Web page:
OK, it’s true that late January is an odd time to write about bicycling on the Vineyard. But there are good reasons why the topic is on my mind.
In addition to my lifelong fascination with nature, I’ve loved bicycling since before the training wheels came off. I’ve raced bikes, cross-trained on them, toured on bikes, ridden them for fun, and now I’m a year-round commuter on two wheels. And as I try to cut back my use of fossil fuels, more and more of my interaction with nature involves two-wheel transport.
From the naturalist’s perspective, biking has three main sources of appeal. The first I just mentioned: If you’re concerned about the ecological health of the planet, finding alternatives to petroleum-powered transport starts to look like an ethical duty. But the other two reasons have a lot more to do with fun.
For one thing, a bike is faster than walking but more flexible than a car. On the Vineyard, some of the most interesting places for a naturalist to visit are out of reach of a car, but large enough so the speed of a bike is a convenience. The state forest, in particular, lends itself to bike-bound naturalizing, with a network of fire lanes that are manageable even on a road bike and easily traversed by a hybrid or mountain bike. At well over 5,000 acres, the state forest is far too large to cover in a day by walking. You won’t cover all the fire lanes on a bike, either, but you can survey a lot more habitat on wheels than on your feet.
But the main advantage of a bike is that it leaves you much more connected to your surroundings than a car does. Released from your sheet-metal cage, traveling at a slower and more civilized velocity, you can see, hear, and smell the natural world from a bike. You can feel subtle changes in microclimate. How much you actually detect, of course, depends on your skill as a naturalist, and it’s a regrettable fact that the ability to read nature, like any other sophisticated ability, takes time and effort to develop. But whatever your skill level, you’ll notice more while biking than driving. I’ve been naturalizing as long as I’ve been biking: with a birder’s ears and a sharp eye for bugs, I have no problem identifying bird songs or spotting, sometimes even identifying, roadside butterflies as I ride.
Which brings me to late January, a point in the year that my naturalist self finds especially stimulating. The days are lengthening, and the rate at which they get longer is accelerating (it peaks at the spring equinox). The air is warming: We’ve passed the statistically coldest date of the winter (around Jan. 20), and while there is plenty of cold yet to come, the trend is irrevocably toward milder air (and better biking weather).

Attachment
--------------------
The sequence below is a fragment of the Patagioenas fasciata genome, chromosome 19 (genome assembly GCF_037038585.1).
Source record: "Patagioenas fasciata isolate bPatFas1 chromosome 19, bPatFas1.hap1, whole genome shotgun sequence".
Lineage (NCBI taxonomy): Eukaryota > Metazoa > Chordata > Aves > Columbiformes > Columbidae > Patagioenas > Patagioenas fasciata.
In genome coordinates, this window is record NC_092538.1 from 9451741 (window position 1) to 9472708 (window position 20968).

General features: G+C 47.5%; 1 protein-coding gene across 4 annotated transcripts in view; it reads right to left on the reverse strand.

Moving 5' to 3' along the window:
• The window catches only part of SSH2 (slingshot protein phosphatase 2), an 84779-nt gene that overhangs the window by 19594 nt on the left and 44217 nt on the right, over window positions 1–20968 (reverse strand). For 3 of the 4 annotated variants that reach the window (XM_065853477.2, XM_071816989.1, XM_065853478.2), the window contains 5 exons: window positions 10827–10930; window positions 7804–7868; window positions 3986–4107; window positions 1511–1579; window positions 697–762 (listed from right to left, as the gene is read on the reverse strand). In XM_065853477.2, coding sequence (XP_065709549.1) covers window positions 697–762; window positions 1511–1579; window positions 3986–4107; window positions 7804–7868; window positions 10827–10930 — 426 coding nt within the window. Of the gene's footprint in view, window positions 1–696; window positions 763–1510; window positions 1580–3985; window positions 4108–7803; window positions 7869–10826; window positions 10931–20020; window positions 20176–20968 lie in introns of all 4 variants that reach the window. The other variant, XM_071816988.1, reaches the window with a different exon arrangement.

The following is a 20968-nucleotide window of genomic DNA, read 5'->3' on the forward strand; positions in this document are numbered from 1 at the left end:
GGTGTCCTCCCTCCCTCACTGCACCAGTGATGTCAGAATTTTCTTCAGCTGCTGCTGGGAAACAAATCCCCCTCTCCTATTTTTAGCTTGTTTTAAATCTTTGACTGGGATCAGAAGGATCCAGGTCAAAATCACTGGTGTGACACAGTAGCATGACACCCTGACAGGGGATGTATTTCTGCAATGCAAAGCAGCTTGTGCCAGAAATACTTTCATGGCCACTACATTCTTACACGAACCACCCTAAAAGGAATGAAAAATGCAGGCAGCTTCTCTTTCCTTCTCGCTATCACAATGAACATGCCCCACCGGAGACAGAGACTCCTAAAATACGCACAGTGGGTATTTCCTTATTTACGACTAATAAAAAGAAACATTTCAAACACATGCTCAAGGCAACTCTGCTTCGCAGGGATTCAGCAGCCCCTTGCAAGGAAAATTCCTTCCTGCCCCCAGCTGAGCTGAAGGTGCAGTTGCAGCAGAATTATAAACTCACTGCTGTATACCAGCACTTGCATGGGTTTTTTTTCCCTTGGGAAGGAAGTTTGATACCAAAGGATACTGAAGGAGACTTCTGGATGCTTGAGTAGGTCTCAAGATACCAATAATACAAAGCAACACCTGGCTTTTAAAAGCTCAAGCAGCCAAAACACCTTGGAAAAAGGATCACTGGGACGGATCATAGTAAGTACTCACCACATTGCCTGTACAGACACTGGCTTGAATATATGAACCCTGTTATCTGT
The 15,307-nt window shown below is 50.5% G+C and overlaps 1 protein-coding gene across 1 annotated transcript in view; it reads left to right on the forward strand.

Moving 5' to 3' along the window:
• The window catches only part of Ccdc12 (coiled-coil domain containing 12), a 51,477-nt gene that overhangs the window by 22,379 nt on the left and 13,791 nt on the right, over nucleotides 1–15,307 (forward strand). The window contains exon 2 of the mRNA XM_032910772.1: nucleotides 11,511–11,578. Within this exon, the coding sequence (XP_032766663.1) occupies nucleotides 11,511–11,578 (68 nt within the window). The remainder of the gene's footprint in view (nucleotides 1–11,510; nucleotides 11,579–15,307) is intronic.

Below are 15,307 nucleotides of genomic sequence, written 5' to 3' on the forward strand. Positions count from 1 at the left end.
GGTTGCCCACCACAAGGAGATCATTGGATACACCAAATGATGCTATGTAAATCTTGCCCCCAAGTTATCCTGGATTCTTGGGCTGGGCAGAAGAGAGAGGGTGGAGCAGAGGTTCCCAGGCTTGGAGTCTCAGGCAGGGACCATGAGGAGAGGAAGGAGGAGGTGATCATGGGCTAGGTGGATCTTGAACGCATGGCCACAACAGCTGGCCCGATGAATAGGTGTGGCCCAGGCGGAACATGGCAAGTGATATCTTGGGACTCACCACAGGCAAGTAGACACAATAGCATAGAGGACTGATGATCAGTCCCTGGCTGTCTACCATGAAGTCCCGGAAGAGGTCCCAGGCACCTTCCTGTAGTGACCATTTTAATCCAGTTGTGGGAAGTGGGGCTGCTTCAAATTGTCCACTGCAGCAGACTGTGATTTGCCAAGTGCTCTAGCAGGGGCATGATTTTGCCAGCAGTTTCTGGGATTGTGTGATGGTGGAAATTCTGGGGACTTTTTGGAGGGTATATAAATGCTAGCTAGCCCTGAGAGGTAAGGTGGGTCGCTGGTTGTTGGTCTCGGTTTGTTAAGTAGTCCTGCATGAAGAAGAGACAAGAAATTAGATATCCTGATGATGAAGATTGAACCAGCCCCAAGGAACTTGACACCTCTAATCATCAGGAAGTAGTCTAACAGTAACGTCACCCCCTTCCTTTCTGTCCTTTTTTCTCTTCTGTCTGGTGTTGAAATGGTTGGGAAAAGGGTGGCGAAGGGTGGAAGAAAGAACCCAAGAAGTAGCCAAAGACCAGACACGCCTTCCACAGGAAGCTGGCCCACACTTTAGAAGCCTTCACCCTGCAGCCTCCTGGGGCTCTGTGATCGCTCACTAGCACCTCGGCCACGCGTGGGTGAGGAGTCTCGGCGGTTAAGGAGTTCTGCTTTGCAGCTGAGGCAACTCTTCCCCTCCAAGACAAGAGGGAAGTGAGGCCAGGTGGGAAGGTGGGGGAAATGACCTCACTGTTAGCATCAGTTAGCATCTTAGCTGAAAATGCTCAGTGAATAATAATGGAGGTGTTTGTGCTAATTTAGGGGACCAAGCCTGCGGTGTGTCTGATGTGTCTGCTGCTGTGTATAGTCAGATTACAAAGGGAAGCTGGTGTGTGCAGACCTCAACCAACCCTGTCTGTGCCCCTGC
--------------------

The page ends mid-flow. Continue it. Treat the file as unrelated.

And the natural world responds to these cues — subtly at first, then not so subtly, as birds, plants, insects, and other wild neighbors start to tool up for the season of growth and reproduction. Every season, this process catches me a little bit by surprise, and each little sign of the progress of the season lifts my spirits.
In effect, my daily commute represents a repeated sampling of how the season is progressing along my route. I’ve already heard my first chickadee, titmouse, and house finch songs; soon cardinals will be tuning up; and the sonic landscape will, day by day, grow richer and more interesting. New birds will arrive. Plants will break dormancy. Insects will emerge. As the weather improves, I’ll starting taking the scenic route home sometimes, adding in a few miles of state forest bike path or back roads. A high percentage of my “firsts for the year” will be seen or heard as I spin silently along on my bike.
Honestly, year-round bike commuting is not for everyone. Some winter days can actually be comfortable for a short ride with appropriate clothing on, but many days are not: bicycling in 15 degrees and a strong headwind is unpleasant, period. And riding in rain or snow requires either fortitude that goes beyond even my own, or else the option of driving to work or working from home.
But for anybody who enjoys observing nature and can handle a few miles on a bike, I’d strongly suggest looking for chances to combine the two. And think about starting on a nice late winter day, as the world is waking up. You can bring binoculars, field guides, and a camera in a bag or backpack. You can cover a lot of ground. And you can feel sure that you’re experiencing a multitude of seasonal cues being missed by the folks in the metal boxes.